So where do we stand now, after nearly 40 years of penned salmon farming along the B.C. coast? I would say squarely in the middle of the conundrum.

On one side: the salmon farming industry in B.C. is now well entrenched federally and provincially, economically and politically. Failing any major financial, economic, political or ecological change, it will continue to operate as an important agro-industry.

On the other side: none of the major concerns expressed by conservationists, salmon fishermen, First Nations, scientists and anglers on the issues surrounding net-penned salmon (impacts on wild salmon, marine pollution, impacts on marine ecosystems, suitability as safe seafood for humans, etc.) seem to have been satisfactorily resolved.

Maybe we’ve arrived at an “I’m right and you’re an idiot” phase?

I look forward to some enlightening Elder resolution………



Report on Coast Salish Culture Day

by Peggy Olive

Mahan Hall on Salt Spring Island was standing room only for the Coast Salish Culture Day this past Sunday, February 21st. The large turnout, including dozens of captivated children, was a welcome surprise for organizer, Joe Akerman, and the local First Nations band members who attended and performed for each other and island residents. We were warmed by horsetail, nettle, and mint tea and by the energetic dancing and drumming of the Cowichan Tzinquaw dancers. Hul’qumi’num and Sencoten elders recounted stories and told of the changes that had occurred in their traditional territories and in their lifestyles in less than one generation. “We used to harvest clams and oysters, put up our tents on this island, and make clam patties. The land looked after us. We were a wealthy people.”

This memory of digging for clams in the 1940s brought forth an elder story about five clams sitting in the forest on a log. When a blue jay flew over, the clams told him that the other jays were saying that his feathers were dull. The blue jay went back to the other jays and complained to them. A bear came by the log, and the clams told him the other bears did not think much of him. That bear went back to the other bears and began to argue with them. Soon all the animals were arguing until they noticed that the clams were laughing and not fighting with each other. When they realized what had happened, the animals took all the clams to the beach and buried them in a deep hole in the sand so that when they spoke, their mouths would become filled with sand. When you hear clams bubble under the sand, they are talking about you.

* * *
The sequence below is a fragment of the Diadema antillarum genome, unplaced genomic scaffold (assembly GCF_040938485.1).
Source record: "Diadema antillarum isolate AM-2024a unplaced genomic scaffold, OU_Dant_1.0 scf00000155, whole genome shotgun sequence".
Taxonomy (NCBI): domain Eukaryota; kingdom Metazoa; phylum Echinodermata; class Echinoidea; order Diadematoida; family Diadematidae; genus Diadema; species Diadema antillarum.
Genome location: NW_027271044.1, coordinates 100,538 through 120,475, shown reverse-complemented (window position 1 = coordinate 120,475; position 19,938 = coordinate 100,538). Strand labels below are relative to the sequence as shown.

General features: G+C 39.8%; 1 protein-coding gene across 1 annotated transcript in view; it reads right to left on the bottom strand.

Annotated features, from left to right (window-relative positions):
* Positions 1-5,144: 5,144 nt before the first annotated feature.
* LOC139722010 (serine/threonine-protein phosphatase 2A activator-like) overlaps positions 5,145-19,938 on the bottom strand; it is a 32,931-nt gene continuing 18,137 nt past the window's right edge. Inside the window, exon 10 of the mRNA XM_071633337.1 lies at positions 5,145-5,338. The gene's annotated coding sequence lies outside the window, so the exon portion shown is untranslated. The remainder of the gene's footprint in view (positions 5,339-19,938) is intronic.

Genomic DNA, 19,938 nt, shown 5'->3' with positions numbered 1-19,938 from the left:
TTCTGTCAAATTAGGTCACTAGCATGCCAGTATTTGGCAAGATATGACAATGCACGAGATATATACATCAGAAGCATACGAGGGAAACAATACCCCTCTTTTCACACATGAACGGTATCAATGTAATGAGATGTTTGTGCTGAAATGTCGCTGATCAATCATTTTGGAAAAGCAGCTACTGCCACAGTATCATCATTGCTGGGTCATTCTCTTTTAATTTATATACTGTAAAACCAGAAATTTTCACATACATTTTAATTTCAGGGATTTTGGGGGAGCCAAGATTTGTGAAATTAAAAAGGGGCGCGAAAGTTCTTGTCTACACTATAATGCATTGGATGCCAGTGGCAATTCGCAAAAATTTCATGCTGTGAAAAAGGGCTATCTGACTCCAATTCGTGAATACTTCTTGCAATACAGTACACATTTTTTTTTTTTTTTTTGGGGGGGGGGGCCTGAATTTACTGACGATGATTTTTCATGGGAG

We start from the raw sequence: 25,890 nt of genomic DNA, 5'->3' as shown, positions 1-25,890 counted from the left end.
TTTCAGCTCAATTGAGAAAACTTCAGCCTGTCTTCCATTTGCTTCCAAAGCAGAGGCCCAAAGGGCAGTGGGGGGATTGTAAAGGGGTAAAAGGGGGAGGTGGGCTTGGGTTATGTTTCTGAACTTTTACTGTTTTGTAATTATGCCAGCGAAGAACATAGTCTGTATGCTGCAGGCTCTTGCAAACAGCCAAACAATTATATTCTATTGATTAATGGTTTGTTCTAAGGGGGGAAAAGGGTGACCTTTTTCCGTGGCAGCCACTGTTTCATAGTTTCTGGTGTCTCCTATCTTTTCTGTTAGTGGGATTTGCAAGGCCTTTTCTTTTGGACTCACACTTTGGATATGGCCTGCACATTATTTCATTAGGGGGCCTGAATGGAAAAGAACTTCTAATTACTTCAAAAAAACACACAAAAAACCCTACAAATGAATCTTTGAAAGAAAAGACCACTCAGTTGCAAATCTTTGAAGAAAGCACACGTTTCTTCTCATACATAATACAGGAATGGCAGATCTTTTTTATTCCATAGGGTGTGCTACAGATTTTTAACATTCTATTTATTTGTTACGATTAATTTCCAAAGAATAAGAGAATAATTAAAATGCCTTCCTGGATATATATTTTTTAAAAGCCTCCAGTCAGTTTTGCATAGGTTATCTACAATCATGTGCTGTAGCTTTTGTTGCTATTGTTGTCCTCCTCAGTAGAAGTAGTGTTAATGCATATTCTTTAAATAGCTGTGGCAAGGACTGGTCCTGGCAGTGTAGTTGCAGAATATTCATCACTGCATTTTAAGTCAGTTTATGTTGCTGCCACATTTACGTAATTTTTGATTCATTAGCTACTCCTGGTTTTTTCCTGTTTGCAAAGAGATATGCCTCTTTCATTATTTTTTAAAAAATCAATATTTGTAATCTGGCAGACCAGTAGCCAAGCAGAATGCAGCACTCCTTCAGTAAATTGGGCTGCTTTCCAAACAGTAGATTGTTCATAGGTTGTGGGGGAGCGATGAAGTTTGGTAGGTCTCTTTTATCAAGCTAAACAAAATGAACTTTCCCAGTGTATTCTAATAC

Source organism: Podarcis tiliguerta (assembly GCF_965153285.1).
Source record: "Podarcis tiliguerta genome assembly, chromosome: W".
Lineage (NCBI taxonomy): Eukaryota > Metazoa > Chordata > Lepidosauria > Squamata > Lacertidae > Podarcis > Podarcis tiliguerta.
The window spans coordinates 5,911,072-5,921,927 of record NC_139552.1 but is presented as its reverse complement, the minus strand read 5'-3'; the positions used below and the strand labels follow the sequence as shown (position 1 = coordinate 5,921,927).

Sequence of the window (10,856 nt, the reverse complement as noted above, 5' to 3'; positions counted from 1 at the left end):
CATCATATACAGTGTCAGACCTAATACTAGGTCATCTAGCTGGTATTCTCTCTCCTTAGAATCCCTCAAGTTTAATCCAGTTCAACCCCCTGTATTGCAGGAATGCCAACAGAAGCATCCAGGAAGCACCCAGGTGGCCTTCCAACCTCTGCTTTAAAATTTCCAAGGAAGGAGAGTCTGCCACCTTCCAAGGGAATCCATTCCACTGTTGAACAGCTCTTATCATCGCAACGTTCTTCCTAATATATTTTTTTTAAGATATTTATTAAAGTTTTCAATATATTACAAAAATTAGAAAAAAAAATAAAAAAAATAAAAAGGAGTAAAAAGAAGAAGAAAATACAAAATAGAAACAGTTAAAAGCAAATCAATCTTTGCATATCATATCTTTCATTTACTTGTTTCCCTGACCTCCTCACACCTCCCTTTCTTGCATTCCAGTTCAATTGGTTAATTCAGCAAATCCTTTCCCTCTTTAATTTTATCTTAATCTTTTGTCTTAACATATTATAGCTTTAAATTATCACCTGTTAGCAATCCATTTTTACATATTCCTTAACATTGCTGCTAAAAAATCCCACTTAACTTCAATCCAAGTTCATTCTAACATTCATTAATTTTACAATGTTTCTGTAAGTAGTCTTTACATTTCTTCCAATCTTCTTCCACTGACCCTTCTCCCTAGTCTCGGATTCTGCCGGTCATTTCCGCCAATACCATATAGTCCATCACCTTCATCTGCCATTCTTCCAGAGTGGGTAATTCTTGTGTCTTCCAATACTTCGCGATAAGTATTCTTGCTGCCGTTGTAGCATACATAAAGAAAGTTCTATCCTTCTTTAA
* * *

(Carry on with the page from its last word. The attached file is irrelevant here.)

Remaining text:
We heard about reef net fishing, or sxwalu, a sustainable way of harvesting salmon that was once common practice among the Coastal Salish bands and which distinguished them as a people. In 1915, reef net fishing was outlawed in Canada. Now, for the first time in 100 years and with support of the Lummi nation in the San Juan Islands, reef nets were constructed and used at a traditional fishing site near Pender Island. Unfortunately, thanks to our warmer weather, the fish took a different route in 2015, away from the stationary reef nets. Nick Claxton who leads this effort, provided a model and description of the practice along with a full-scale reef net spread over the adjacent school playing field. An important distinction was made about this practice: “This is not about who we were but who we are.”reefnet

The day was rounded out with a salmon and bannock traditional lunch, a cedar weaving workshop, a talk on aboriginal resurgence, and music by Wesley Hardisty. We were promised a larger venue next year.

Nuclear Fishin?

by Peggy Olive

The July 19, 2012 issue of Georgia Straight featured a full-page cover graphic showing a cartoon of three-eyed mutant fish cleverly entitled, Nuclear Fishin’. According to the article, high radiation levels in some Pacific Ocean fish have created concern among doctors at B.C. universities. Should we be worried about the health effects of consuming fish from Japan or fish that migrate here from Japan?